Two men in their 70s who bonded over a passion for skydiving died together over the weekend after their parachutes became entangled about 100 feet about the ground in Pennsylvania. Theodore Wilson, 70, was a well-regarded retired accountant who grew up in the Bronx and volunteered to help abused children at the Bronx Community Health Network. NJ resident George Flynn, 75, was a retired ironworker and a grandfather of seven. Both men were extremely experienced skydivers; Wilson had logged 545 skydiving jumps in his lifetime, while Flynn had logged 1,497 jumps. But despite their aptitude, the two friends made their last jump Saturday, their third that day.

Witnesses said Wilson and Flynn appeared to be having perfectly normal jumps, but as they floated to the ground, they inexplicably slammed into each other in midair and the lines of their parachutes got tangled up, sending them both crashing down. Wilson was declared dead soon after, but Flynn held on and briefly regained consciousness before dying on Sunday.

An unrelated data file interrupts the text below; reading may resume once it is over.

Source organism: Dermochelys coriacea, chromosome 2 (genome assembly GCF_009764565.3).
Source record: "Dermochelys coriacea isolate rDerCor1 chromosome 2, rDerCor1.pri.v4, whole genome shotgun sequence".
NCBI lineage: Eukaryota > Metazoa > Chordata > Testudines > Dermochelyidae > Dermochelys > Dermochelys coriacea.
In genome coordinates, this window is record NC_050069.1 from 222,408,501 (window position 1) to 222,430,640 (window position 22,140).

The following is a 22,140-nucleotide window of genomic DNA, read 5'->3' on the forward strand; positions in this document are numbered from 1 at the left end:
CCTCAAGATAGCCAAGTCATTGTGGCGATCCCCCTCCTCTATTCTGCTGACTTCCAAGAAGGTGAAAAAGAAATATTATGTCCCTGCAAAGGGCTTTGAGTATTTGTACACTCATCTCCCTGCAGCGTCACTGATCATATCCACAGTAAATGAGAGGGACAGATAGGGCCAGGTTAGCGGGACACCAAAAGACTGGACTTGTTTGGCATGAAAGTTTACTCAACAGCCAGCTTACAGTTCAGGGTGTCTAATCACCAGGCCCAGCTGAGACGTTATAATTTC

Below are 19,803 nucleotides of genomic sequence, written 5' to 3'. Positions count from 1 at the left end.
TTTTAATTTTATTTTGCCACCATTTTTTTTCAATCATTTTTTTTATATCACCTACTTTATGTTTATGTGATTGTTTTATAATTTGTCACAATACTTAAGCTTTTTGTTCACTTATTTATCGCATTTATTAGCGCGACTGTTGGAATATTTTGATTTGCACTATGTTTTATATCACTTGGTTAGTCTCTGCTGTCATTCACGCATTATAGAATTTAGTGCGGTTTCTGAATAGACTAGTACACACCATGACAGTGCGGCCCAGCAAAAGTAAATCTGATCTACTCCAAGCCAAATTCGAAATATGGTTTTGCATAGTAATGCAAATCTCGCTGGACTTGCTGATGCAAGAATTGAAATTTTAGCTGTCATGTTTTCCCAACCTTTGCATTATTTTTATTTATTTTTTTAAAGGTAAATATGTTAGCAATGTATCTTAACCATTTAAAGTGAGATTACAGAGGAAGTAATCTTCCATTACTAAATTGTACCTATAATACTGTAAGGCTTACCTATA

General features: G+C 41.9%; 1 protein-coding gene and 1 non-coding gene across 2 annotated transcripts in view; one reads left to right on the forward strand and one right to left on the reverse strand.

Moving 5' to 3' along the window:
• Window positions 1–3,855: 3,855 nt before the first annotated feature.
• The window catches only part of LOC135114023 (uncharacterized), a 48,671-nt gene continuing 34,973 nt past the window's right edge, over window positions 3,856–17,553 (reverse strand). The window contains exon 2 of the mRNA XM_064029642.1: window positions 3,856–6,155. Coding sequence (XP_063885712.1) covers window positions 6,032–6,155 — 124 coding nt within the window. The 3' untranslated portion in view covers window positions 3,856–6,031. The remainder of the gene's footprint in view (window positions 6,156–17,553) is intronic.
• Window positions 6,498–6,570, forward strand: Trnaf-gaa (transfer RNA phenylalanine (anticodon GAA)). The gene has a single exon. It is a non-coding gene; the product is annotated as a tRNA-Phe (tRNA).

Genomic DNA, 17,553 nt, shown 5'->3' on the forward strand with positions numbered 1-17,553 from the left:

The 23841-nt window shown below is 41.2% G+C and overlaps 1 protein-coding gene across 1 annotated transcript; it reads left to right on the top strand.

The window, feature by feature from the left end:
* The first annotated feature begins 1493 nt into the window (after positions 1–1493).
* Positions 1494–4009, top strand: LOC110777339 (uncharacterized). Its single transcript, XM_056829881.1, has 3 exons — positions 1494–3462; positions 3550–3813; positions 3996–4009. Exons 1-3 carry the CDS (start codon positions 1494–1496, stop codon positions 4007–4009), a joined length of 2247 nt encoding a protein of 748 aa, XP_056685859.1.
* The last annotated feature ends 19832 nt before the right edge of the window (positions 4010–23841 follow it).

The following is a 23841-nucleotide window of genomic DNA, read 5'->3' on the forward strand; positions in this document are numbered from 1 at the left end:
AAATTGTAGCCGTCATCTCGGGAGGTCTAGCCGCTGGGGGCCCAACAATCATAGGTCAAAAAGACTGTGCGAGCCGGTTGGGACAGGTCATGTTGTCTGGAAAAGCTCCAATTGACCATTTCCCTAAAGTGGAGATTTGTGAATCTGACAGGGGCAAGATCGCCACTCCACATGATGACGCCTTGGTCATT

Wilson's son Theodore called his dad the "Lion of the Family" and tells the Daily News, "I never really wanted my father to do skydiving - not at all. But he said to me, 'You have to live in the moment and you could die from anything, so why be fearful?'" And Flynn's wife Delores says, "He would have been happier to go like that than getting sick and lie in a hospital bed." According to another article in the News, only 16 people died in 2.5 million parachute jumps in the U.S. last year.

The two men had jumped with their own gear at Sky's the Limit, which posted a message on its Facebook page that reads, "Good Bye to 2 beautiful gentlemen, who Sky's the Limit had the pleasure of knowing for many many years and were honored to be a part of their family. Our prayers and thoughts are with both families. Blue skies we will miss you very much."